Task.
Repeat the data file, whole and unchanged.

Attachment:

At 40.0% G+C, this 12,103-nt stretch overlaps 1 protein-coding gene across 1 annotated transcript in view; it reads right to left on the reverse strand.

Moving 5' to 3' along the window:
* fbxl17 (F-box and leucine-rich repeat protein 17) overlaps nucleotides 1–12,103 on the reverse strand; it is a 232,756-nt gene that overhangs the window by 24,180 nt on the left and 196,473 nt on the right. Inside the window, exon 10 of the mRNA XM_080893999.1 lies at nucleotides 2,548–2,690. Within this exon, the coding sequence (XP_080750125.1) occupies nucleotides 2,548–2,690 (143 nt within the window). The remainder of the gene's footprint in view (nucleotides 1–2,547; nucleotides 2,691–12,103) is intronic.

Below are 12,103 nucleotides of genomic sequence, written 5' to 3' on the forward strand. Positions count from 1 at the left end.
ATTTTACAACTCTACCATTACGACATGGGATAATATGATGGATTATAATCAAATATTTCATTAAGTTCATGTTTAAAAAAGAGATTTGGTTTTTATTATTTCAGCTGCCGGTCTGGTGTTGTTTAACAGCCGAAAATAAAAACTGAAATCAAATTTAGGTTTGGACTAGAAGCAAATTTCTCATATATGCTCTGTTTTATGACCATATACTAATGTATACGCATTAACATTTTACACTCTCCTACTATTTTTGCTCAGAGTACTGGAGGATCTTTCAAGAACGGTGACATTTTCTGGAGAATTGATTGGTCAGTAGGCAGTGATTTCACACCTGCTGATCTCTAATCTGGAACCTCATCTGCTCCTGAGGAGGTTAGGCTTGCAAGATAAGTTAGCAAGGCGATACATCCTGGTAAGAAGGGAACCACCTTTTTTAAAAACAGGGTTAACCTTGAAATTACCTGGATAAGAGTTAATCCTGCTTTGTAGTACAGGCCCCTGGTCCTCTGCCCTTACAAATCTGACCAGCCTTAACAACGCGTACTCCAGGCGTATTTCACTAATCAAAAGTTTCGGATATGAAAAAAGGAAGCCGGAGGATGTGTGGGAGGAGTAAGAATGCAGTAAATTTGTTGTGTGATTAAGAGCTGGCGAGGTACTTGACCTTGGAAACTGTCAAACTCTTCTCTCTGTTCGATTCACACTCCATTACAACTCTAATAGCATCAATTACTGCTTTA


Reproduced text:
At 40.0% G+C, this 12,103-nt stretch overlaps 1 protein-coding gene across 1 annotated transcript in view; it reads right to left on the reverse strand.

Moving 5' to 3' along the window:
* fbxl17 (F-box and leucine-rich repeat protein 17) overlaps nucleotides 1–12,103 on the reverse strand; it is a 232,756-nt gene that overhangs the window by 24,180 nt on the left and 196,473 nt on the right. Inside the window, exon 10 of the mRNA XM_080893999.1 lies at nucleotides 2,548–2,690. Within this exon, the coding sequence (XP_080750125.1) occupies nucleotides 2,548–2,690 (143 nt within the window). The remainder of the gene's footprint in view (nucleotides 1–2,547; nucleotides 2,691–12,103) is intronic.

Below are 12,103 nucleotides of genomic sequence, written 5' to 3' on the forward strand. Positions count from 1 at the left end.
ATTTTACAACTCTACCATTACGACATGGGATAATATGATGGATTATAATCAAATATTTCATTAAGTTCATGTTTAAAAAAGAGATTTGGTTTTTATTATTTCAGCTGCCGGTCTGGTGTTGTTTAACAGCCGAAAATAAAAACTGAAATCAAATTTAGGTTTGGACTAGAAGCAAATTTCTCATATATGCTCTGTTTTATGACCATATACTAATGTATACGCATTAACATTTTACACTCTCCTACTATTTTTGCTCAGAGTACTGGAGGATCTTTCAAGAACGGTGACATTTTCTGGAGAATTGATTGGTCAGTAGGCAGTGATTTCACACCTGCTGATCTCTAATCTGGAACCTCATCTGCTCCTGAGGAGGTTAGGCTTGCAAGATAAGTTAGCAAGGCGATACATCCTGGTAAGAAGGGAACCACCTTTTTTAAAAACAGGGTTAACCTTGAAATTACCTGGATAAGAGTTAATCCTGCTTTGTAGTACAGGCCCCTGGTCCTCTGCCCTTACAAATCTGACCAGCCTTAACAACGCGTACTCCAGGCGTATTTCACTAATCAAAAGTTTCGGATATGAAAAAAGGAAGCCGGAGGATGTGTGGGAGGAGTAAGAATGCAGTAAATTTGTTGTGTGATTAAGAGCTGGCGAGGTACTTGACCTTGGAAACTGTCAAACTCTTCTCTCTGTTCGATTCACACTCCATTACAACTCTAATAGCATCAATTACTGCTTTA